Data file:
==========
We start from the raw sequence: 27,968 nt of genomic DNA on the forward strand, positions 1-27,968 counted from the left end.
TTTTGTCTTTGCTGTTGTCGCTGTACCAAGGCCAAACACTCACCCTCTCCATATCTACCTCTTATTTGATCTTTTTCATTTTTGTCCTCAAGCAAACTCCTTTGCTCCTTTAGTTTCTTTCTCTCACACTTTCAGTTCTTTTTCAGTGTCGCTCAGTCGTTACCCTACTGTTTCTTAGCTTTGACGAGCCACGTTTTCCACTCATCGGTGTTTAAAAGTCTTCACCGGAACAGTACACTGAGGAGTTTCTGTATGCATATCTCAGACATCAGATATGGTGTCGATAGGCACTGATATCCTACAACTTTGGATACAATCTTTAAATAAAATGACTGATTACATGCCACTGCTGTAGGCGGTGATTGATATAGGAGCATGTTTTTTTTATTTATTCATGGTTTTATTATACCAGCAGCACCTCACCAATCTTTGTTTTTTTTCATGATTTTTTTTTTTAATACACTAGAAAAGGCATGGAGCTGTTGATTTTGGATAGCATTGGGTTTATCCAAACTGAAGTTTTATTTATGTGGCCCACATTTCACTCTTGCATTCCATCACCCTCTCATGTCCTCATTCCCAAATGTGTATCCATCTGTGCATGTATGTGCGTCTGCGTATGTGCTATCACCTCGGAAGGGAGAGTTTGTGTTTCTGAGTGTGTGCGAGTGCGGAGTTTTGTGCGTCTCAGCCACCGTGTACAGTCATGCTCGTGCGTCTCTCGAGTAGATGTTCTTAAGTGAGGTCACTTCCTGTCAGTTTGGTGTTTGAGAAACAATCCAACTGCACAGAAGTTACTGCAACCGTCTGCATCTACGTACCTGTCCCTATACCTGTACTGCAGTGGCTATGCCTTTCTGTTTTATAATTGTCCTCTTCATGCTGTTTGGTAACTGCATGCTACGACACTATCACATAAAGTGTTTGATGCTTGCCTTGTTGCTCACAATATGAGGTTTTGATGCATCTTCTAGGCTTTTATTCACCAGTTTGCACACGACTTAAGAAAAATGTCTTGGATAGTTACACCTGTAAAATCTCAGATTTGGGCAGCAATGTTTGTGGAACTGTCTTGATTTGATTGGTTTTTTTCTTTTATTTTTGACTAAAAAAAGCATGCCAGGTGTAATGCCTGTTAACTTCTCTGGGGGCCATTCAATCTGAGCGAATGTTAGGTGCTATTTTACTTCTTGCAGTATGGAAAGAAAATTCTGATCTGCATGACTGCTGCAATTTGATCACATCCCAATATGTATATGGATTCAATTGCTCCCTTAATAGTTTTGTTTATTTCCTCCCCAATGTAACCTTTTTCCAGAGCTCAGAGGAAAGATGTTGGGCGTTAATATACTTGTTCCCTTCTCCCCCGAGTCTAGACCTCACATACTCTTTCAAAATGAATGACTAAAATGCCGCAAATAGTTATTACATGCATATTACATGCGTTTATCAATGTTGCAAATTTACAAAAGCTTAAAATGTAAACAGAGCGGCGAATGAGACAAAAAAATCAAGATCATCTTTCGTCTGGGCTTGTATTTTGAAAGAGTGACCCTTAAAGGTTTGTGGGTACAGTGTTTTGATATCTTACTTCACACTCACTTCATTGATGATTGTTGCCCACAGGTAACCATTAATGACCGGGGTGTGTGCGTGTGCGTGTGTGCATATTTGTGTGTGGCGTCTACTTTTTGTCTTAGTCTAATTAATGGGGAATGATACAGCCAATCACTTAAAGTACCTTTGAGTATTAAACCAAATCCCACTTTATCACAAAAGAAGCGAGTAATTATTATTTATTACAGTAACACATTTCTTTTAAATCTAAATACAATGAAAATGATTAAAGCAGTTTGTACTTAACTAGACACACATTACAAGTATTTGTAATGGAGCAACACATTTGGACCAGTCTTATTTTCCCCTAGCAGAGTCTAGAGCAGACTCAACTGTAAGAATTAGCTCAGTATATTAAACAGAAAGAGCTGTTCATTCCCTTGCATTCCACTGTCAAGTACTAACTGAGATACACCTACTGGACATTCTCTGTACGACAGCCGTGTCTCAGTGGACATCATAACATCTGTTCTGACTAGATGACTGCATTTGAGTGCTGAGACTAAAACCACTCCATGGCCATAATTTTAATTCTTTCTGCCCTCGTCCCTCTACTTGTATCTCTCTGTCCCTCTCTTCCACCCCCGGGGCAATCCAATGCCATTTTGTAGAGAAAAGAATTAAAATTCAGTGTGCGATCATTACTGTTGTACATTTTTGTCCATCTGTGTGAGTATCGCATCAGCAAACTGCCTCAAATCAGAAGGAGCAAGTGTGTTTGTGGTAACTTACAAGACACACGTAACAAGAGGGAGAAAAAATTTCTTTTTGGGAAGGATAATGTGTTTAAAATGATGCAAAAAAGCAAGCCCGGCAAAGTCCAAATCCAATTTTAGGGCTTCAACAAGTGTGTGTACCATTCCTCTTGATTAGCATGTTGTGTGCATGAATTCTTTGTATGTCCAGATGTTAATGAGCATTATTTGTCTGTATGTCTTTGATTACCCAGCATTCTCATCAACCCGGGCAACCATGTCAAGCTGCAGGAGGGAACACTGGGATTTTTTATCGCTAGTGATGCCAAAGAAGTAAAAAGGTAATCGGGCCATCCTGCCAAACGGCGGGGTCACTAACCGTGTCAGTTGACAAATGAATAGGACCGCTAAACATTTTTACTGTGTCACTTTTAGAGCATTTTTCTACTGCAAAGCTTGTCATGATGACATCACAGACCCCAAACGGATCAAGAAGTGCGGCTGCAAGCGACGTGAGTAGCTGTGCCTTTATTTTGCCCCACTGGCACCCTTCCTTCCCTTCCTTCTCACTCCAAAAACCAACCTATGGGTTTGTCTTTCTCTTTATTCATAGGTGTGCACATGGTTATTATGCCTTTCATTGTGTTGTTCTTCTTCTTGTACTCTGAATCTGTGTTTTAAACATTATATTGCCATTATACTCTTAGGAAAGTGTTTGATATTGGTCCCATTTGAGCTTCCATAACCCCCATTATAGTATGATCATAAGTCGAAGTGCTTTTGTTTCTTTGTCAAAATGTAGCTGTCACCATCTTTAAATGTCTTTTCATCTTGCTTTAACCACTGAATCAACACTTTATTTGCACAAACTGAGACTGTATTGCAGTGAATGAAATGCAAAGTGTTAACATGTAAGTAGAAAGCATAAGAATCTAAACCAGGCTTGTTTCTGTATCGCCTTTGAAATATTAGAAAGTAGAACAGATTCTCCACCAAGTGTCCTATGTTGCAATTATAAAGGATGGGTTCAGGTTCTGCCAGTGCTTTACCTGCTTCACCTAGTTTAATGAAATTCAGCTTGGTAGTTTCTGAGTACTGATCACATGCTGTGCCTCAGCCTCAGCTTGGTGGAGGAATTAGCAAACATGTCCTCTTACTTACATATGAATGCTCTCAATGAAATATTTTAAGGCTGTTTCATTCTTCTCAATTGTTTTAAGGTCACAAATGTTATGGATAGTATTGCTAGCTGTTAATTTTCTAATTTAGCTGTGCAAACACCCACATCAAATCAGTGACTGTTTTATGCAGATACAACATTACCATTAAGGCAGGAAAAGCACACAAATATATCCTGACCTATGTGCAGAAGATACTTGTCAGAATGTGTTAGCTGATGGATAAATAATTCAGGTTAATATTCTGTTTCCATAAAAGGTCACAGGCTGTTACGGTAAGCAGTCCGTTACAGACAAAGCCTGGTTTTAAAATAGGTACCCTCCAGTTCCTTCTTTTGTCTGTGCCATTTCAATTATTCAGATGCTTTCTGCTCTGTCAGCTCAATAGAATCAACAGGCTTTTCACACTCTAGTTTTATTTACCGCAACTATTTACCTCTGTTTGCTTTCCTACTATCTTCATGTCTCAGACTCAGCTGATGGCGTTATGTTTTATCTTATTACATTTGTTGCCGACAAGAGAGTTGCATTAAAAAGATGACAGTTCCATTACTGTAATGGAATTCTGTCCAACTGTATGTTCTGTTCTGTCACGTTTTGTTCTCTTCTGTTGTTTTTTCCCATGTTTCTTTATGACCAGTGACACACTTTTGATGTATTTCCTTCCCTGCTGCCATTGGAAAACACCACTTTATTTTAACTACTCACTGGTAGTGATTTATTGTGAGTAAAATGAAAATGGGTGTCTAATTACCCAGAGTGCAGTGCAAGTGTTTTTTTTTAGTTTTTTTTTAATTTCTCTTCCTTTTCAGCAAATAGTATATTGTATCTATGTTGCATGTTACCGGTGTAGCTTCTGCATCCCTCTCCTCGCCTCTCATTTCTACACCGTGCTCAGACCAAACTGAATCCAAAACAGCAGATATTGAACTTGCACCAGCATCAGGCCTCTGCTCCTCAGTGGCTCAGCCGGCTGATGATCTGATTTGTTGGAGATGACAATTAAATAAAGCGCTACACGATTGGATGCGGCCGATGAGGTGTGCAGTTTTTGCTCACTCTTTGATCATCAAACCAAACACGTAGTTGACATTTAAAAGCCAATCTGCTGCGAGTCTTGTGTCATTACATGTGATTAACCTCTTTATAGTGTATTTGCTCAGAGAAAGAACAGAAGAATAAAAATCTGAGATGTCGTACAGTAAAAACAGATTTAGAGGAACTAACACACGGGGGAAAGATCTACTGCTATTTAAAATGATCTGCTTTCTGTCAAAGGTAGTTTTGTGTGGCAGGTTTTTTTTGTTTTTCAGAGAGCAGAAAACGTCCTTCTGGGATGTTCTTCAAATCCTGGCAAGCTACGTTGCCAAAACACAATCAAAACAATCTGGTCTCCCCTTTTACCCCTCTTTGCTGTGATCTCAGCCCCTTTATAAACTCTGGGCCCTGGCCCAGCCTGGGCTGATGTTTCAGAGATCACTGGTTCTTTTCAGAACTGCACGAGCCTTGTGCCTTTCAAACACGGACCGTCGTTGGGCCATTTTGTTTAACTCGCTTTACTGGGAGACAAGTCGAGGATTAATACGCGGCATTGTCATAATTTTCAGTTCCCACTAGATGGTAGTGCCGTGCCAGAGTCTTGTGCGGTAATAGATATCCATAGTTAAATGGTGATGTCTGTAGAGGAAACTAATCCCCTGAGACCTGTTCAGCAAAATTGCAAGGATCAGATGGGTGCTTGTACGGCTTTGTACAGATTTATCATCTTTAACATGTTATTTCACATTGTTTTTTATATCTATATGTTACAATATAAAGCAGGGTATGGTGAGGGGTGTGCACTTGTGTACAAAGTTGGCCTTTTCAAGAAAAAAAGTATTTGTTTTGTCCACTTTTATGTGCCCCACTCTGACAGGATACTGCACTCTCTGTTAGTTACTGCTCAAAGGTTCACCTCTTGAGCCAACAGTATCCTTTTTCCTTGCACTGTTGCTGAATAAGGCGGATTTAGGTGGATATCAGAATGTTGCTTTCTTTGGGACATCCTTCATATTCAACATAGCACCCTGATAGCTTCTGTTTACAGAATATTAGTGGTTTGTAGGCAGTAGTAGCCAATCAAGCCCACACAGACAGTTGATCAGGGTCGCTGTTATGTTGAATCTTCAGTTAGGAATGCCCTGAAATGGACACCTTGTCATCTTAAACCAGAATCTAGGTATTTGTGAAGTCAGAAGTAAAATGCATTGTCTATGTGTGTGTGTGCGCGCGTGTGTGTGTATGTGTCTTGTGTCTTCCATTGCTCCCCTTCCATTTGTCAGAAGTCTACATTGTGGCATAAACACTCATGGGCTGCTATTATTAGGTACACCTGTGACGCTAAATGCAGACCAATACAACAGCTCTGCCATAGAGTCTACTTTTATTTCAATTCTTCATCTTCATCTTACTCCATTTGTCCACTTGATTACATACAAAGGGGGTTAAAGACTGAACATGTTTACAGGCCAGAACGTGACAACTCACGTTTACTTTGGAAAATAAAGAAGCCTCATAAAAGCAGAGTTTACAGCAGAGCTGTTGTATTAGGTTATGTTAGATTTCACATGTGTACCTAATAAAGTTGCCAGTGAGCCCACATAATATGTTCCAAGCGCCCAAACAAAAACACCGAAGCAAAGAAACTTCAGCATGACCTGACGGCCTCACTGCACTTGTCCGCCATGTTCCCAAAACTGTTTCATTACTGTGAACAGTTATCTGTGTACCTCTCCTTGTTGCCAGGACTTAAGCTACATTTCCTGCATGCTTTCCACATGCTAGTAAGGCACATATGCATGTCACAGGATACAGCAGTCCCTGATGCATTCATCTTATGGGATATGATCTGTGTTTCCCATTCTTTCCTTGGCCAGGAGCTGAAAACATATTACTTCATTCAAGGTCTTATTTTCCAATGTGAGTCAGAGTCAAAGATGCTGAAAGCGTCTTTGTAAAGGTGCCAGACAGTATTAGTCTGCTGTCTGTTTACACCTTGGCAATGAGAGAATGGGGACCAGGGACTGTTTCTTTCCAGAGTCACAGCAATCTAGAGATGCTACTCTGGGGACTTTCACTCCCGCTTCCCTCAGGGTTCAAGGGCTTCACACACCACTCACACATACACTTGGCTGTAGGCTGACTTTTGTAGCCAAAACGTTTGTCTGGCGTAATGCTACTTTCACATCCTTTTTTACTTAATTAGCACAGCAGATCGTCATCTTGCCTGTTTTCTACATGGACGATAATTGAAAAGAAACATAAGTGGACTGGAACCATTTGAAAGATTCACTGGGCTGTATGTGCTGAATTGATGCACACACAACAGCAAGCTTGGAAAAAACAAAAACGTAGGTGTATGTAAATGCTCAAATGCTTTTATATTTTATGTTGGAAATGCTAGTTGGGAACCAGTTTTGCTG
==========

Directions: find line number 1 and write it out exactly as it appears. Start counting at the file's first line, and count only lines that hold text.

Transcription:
We start from the raw sequence: 27,968 nt of genomic DNA on the forward strand, positions 1-27,968 counted from the left end.